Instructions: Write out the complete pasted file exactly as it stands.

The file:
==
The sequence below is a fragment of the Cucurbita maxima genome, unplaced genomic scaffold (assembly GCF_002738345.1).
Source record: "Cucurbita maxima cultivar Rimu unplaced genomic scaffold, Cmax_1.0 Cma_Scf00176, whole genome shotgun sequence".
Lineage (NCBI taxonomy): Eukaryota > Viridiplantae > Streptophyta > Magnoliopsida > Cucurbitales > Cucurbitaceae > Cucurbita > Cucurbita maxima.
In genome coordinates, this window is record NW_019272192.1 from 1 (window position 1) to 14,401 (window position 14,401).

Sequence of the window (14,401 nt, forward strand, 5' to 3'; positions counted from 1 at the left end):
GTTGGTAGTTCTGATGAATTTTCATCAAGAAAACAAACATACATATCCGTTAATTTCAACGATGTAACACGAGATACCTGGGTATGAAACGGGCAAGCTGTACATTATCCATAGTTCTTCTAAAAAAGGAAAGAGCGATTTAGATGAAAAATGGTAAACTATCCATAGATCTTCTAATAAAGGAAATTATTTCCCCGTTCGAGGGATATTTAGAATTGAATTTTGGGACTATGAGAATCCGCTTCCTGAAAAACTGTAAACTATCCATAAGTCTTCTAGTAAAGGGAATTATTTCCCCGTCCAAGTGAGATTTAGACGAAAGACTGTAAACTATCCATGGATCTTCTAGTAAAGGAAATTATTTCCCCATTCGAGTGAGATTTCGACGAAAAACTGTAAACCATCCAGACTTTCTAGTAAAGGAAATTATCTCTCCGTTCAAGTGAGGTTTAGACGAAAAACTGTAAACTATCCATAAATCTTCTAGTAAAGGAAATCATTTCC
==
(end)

The sequence below is a fragment of the Cucurbita maxima genome, unplaced genomic scaffold (assembly GCF_002738345.1).
Source record: "Cucurbita maxima cultivar Rimu unplaced genomic scaffold, Cmax_1.0 Cma_Scf00176, whole genome shotgun sequence".
Lineage (NCBI taxonomy): Eukaryota > Viridiplantae > Streptophyta > Magnoliopsida > Cucurbitales > Cucurbitaceae > Cucurbita > Cucurbita maxima.
In genome coordinates, this window is record NW_019272192.1 from 1 (window position 1) to 14,401 (window position 14,401).

Sequence of the window (14,401 nt, forward strand, 5' to 3'; positions counted from 1 at the left end):
GTTGGTAGTTCTGATGAATTTTCATCAAGAAAACAAACATACATATCCGTTAATTTCAACGATGTAACACGAGATACCTGGGTATGAAACGGGCAAGCTGTACATTATCCATAGTTCTTCTAAAAAAGGAAAGAGCGATTTAGATGAAAAATGGTAAACTATCCATAGATCTTCTAATAAAGGAAATTATTTCCCCGTTCGAGGGATATTTAGAATTGAATTTTGGGACTATGAGAATCCGCTTCCTGAAAAACTGTAAACTATCCATAAGTCTTCTAGTAAAGGGAATTATTTCCCCGTCCAAGTGAGATTTAGACGAAAGACTGTAAACTATCCATGGATCTTCTAGTAAAGGAAATTATTTCCCCATTCGAGTGAGATTTCGACGAAAAACTGTAAACCATCCAGACTTTCTAGTAAAGGAAATTATCTCTCCGTTCAAGTGAGGTTTAGACGAAAAACTGTAAACTATCCATAAATCTTCTAGTAAAGGAAATCATTTCC